A single dose of baloxavir marboxil successfully reduced influenza symptoms in children and adults by a day, according to research published in the New England Journal of Medicine.
Researchers performed two randomized, double-blind, controlled trials: in the phase two trial, participants received baloxavir or a placebo, and in the phase three trial, they were given baloxavir, oseltamivir, or a placebo. Patients were between 12 and 64 years old and had acute, uncomplicated influenza but were otherwise healthy.
In phase 2 & 3 RCTs, baloxavir showed evidence of clinical symptom relief and antiviral activity against #influenza. However, influenza-resistant variants appeared to develop with treatment. Full trial results: https://t.co/kwGSE3aqWK pic.twitter.com/U1qmfNk2UK
— NEJM (@NEJM) September 5, 2018
In phase two, the median time to alleviation of symptoms in patients who were given baloxavir was 23.4 to 28.2 hours shorter than the placebo group. In phase three, the median time was 53.7 hours in baloxavir recipients (similar to that of the oseltamivir recipients) and 80.2 hours for those who received a placebo. The baloxavir group also had greater reductions viral load after one day of treatment than the other two groups.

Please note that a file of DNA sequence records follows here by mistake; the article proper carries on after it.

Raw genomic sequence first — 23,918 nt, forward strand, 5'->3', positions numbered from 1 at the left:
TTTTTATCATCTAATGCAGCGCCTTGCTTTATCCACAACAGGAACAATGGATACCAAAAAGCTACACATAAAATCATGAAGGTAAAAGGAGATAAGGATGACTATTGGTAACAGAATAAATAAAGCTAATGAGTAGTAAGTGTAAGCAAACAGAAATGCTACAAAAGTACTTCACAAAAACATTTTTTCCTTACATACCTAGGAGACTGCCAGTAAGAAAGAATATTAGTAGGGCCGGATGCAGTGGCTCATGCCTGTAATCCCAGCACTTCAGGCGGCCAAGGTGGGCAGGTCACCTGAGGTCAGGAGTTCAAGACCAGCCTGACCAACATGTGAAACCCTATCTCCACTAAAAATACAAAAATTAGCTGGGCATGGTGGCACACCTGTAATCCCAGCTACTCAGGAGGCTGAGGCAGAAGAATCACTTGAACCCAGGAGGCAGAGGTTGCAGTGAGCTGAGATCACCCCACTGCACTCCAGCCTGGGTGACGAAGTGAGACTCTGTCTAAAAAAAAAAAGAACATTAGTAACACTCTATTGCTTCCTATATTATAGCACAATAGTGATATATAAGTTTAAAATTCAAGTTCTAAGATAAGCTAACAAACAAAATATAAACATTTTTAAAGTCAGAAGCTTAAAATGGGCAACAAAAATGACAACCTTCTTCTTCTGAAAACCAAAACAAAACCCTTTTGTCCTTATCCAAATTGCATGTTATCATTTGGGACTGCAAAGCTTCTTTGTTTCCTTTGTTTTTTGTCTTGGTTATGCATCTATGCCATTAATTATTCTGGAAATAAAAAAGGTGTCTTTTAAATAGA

Adverse effects were also less likely in the baloxavir group, occurring in 20.7% of patients, compared to 24.6% of placebo and 24.8% of oseltamivir recipients. No deaths occurred, and one oseltamivir patient was hospitalized.
Faster relief from the flu could be just around the corner. Studies are showing an experimental drug called Baloxavir can help ease flu symptoms within just a few days, much like Tamiflu. https://t.co/B6D4ZjcwQc
— WDTN (@WDTN) September 6, 2018
“Single-dose baloxavir was without evident safety concerns, was superior to placebo in alleviating influenza symptoms, and was superior to both oseltamivir and placebo in reducing the viral load 1 day after initiation of the trial regimen in patients with uncomplicated influenza,” the authors wrote.
“Baloxavir shows remarkable antiviral potency in uncomplicated influenza, and if approved by the Food and Drug Administration, it would be an important addition to our treatment options for influenza,” said lead researcher Dr. Frederick G. Hayden. “Of note, because baloxavir has a novel antiviral action in inhibiting the endonuclease of the virus, the drug is inhibitory for influenza A and B viruses, including those that may be resistant to currently available drugs.”